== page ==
10. Don’t pile praise on your novel

The summary is not the place to say that you are going to become a world bestseller, or even to comment that the novel is gripping, funny, touching, etc. Leave it to others to make judgments about the ten best-selling books or award-winning potential.

11. Do not include the detailed chapter

Or mini summaries of the content of individual parts of your book. This is not your business plan – the agent or publisher doesn’t need to see all of that stuff.

12. Choose Story Instead of ‘Themes’

Tell us what drives your novel but don’t provide a list of themes or images with the idea that this will make it appear more meaningful and thoughtful. Topics should only be mentioned if your book explores a major problem or if it is. most essential He is concerned, for example, with sadness as the driving force of the story.

13. Don’t talk about unreliable narrators

People often make the case that first-person narrators are unreliable. I think this is a hangover from the undergraduate English degrees. Basically Which And all The first-person narrator is untrustworthy, so it’s not worth highlighting.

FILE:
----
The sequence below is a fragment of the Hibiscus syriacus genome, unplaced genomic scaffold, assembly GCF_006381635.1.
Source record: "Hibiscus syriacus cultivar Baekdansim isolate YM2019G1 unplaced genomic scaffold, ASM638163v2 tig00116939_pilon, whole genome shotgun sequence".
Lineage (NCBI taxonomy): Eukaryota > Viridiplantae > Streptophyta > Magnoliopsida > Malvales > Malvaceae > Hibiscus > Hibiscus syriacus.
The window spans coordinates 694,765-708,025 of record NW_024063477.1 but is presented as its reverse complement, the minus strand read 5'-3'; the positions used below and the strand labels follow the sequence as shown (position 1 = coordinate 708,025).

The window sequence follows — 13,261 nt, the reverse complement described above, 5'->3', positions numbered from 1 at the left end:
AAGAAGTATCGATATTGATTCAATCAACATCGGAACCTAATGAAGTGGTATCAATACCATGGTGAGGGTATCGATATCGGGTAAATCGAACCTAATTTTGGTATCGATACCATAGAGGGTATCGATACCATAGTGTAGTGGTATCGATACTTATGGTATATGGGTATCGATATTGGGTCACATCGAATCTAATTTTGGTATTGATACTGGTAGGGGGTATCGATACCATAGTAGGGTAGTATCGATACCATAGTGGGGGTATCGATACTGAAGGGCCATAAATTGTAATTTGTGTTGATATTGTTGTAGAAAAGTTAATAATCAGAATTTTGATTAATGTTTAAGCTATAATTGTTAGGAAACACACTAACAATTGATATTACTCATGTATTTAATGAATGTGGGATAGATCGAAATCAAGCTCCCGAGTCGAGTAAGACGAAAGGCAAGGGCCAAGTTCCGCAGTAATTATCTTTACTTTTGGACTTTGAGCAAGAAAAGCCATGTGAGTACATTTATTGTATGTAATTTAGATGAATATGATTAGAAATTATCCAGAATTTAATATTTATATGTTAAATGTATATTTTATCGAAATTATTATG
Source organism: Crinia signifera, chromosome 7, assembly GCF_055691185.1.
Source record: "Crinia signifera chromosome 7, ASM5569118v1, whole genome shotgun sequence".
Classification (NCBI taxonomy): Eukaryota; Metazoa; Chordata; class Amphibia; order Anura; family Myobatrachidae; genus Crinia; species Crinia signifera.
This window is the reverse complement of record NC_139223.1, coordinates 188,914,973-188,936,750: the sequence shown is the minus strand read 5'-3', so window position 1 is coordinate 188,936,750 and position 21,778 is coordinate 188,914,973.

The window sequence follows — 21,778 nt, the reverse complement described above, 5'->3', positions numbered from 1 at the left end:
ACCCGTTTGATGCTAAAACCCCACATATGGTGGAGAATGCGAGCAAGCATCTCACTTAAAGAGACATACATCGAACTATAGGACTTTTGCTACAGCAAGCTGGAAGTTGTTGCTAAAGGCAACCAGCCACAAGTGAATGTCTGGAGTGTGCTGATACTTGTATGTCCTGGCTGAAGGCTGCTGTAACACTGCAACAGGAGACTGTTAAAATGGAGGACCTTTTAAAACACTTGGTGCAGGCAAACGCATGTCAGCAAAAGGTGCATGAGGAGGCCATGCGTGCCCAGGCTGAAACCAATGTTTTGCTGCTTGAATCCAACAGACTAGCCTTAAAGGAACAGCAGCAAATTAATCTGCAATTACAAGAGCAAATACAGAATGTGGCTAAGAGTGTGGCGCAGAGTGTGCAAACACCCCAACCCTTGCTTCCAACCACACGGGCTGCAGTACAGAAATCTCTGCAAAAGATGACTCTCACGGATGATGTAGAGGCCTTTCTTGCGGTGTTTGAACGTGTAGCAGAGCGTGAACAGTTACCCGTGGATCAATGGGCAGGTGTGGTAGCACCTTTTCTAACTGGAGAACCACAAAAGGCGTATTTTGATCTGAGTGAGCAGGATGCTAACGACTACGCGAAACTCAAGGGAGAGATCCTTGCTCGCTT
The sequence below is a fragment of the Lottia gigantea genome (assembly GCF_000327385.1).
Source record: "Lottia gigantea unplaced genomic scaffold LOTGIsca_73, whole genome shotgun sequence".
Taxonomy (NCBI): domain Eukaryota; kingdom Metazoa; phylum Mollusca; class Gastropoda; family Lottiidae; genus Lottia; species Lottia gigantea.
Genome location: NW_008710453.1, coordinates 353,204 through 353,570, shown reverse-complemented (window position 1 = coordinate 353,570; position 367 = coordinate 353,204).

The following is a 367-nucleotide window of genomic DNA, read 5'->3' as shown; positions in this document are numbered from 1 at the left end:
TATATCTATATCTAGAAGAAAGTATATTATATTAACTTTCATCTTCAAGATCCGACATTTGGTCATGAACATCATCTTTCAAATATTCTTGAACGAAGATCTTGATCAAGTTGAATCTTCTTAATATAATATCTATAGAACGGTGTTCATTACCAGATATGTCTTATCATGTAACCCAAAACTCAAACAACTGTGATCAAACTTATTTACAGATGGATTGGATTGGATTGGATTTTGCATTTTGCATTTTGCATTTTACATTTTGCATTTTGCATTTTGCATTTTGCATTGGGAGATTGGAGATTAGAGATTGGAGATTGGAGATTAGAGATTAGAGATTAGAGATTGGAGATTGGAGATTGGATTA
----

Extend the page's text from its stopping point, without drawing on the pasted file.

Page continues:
14. Unusual narrative structures

It’s probably really impossible to sum up your novel in the way I advise here – because it’s very experimental, its cast of characters is huge and without any kind of centrality; Its plot is so unconventional that it barely exists. If your story is really And therefore Unusual and funky, you wouldn’t actually be able to produce a “normal” summary of it.

If so, determine if you can write a page that gives an idea of ​​what you are trying to do in the novel, and speaks enthusiastically about your novelistic endeavors. Or perhaps try a page from a particular character’s perspective to entice and entice the agent – even if it’s not actually an overview of the story in the traditional sense. However, if you read about it again and find that it sounds like an academic exercise or just too pretentious and unreadable, don’t submit it with your work. Most novels can Be brief, so don’t jump on that last point!

Good luck with your Discoveries and taming the devious beast that is the summary!

Find out more about Discoveries 2022 and how to sign up.

Source link


Leave a Reply

Your email address will not be published. Required fields are marked *

GIPHY App Key not set. Please check settings